Tuesday, August 3, 2010: 1:30 PM-5:00 PM
Blrm A, David L Lawrence Convention Center
Amy L. Angert
Lisa G. Crozier
Our symposium will ask what biological details should be considered to accurately predict how species’ distributions will shift in response to climate change. (How) does this differ between taxa, habitats, ecological roles, and regions? Species are rapidly responding to environmental change and predicting their responses is an ecological imperative. Since we can't study everything in great detail, how do we find the right balance between detail and generality?
The symposium will attempt to bridge between small-scale experimental studies where the biological details are thought to be crucial and broad-scale modeling efforts where the biological details are ignored. The proposed talks are the product of a joint NCEAS and NESCent working group on species range dynamics. The working group integrates expertise in disparate areas of biology and approaches ranging from experimental physiology to translocation experiments to informatic and theoretical analysis. We will report on our efforts to extend species’ distribution models to incorporate physiology and life history, ecology, and evolution.
The symposium will commence with an overview of what responses to past paleoclimate fluctuations tell us about how an organism’s biology determines its response to climate change. In the first of three integrated sections, we will discuss whether and how physiology and life history can inform predictions of species’ responses. Second, we will investigate how ecology- such as species interactions and dispersal limitations- influences species’ responses to climate change. Third, we will discuss how phenotypic plasticity and evolutionary responses may moderate species’ responses- an important but little understood aspect of climate change responses. We will end the symposium with a synthetic discussion of future directions for incorporating biological details in comprehensive and accurate predictions of species’ responses to climate change.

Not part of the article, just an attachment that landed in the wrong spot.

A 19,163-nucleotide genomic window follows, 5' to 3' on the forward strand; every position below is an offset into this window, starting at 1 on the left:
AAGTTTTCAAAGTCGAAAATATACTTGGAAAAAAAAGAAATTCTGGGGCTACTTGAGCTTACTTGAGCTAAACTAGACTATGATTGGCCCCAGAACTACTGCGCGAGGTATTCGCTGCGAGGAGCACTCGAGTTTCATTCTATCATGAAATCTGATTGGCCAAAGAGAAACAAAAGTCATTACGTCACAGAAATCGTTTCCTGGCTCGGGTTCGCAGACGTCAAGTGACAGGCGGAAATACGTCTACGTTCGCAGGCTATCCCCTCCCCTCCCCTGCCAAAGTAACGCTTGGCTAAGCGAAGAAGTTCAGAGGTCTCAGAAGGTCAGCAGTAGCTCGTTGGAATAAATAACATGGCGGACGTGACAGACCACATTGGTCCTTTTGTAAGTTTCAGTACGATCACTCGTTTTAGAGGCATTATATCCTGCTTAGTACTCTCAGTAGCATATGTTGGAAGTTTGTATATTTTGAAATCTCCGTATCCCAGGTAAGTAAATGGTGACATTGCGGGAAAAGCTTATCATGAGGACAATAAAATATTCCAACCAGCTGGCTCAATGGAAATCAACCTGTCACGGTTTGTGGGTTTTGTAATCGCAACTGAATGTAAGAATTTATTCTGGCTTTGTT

We intend the symposium to spur discussions that will guide the next generation of species’ distribution models. The symposium is particularly timely as much current literature discusses the limitations of the traditional correlative niche models, techniques are advancing to include more biological details in these range models, and mechanistic range models are emerging as an alternative. While much of the current debate is among modelers, we hope to involve additional researchers using empirical methods. Such discussions will be essential to producing accurate forecasts of how organisms, communities, and ecosystems will respond to climate change.
ESA Physiological Ecology Section